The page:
Sir William Jones, a man of great culture and intelligence, famously observed, over two hundred years ago, that Sanskrit is ‘more copious than the Latin, more perfect than the Greek, [and] more exquisitely refined than either.’

Even the script has a specific kind of beauty. Devanagari is a Bhramanic script, approximately alphabetic (of a type known as an abugida, where vowels are indicated by secondary marks rather than the more complete letters than express consonants) and rigorously phonetic, to the point that letters are written differently when the phonetic environment causes the sound that is actually spoken to change. And it isn’t done to make things easier, but to increase the perceived perfection of the form.

The Clay Sanskrit Library is a series of annotated, bilingual Sanskrit-English texts in pocket hardback on the model of the Loeb Greek Library.  A terrific idea and, like the Loeb, very good to have on your shelves and very useful to the learner (which I still am and probably always will be). However…

They decided to publish the English texts in Roman transliteration rather than in Devanagari. They explain their reasons for this: the script originally used to write down the earlier texts is unknown, but it certainly wasn’t Devanagari which was only created centuries later; the Roman is easier to print, and easier to read for those who don’t want to learn a new script; but… Devanagari has beauty. Even if you don’t understand it is has plastic beauty, and when you read it and respond to the way it conveys sound and meaning, there is a beauty in the elegant, coherent way in which it performs its function.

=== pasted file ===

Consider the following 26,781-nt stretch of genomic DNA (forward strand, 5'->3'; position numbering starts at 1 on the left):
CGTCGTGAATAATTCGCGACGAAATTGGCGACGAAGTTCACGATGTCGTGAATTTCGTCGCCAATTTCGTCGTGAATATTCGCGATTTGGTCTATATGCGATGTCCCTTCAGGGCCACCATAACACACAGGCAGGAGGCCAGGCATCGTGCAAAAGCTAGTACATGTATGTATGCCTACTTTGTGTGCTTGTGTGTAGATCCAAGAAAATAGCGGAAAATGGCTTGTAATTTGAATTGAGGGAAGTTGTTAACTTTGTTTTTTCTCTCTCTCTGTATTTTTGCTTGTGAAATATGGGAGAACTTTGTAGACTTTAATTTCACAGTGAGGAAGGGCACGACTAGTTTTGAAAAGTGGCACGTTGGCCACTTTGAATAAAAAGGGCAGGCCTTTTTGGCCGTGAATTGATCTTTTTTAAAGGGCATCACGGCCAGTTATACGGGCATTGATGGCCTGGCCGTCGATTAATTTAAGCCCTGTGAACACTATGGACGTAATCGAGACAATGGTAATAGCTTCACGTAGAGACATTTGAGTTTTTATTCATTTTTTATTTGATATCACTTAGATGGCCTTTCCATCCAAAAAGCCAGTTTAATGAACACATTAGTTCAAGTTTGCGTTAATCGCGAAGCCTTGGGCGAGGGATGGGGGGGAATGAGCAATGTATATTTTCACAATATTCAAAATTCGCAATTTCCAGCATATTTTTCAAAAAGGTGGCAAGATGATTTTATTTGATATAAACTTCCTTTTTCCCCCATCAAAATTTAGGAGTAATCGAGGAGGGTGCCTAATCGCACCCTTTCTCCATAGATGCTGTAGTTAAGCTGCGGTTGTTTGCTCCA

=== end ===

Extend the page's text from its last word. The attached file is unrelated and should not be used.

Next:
1 स ताां ऩुष्करयण ां गत्वा ऩद्मॊत्ऩरझषाकुराभ याभः सौमभत्रिसहहतॊ ववरराऩाकुरेन्द्रिमः
2 तस्म दृष््वैव ताां हषााद इन्द्रिमाणण चकन्द्पऩये स काभवशभ आऩरनः सौमभत्रिभ इदभ अब्रव त 3 सौमभिे ऩश्म ऩपऩामाः काननां शुबदशानभ मि याजन्द्रत शैराबा दरुभाः समशखया इव
4 भाां तु शॊकामबसांतप्तभ आधमः ऩ डमन्द्रत वै बयतस्म च दुःखेन वैदेह्मा हयणेन च

Compare it to the Roman form, which communicates effectively but is irredeemably ugly.

 1 sa tāṃ puṣkariṇīṃ gatvā padmotpalajhaṣākulām rāmaḥ saumitrisahito vilalāpākulendriyaḥ
2 tasya dṛṣṭvaiva tāṃ harṣād indriyāṇi cakampire sa kāmavaśam āpannaḥ saumitrim idam abravīt
3 saumitre paśya pampāyāḥ kānanaṃ śubhadarśanam yatra rājanti śailābhā drumāḥ saśikharā iva
4 māṃ tu śokābhisaṃtaptam ādhayaḥ pīḍayanti vai bharatasya ca duḥkhena vaidehyā haraṇena ca

Many people learn the Greek script without learning the language, for the pleasure of feeling the sound son their tongue as they read them. I recommend a similar exercise for Sanskrit.

Monday, March 4, 2013

The Guardian on Anthropology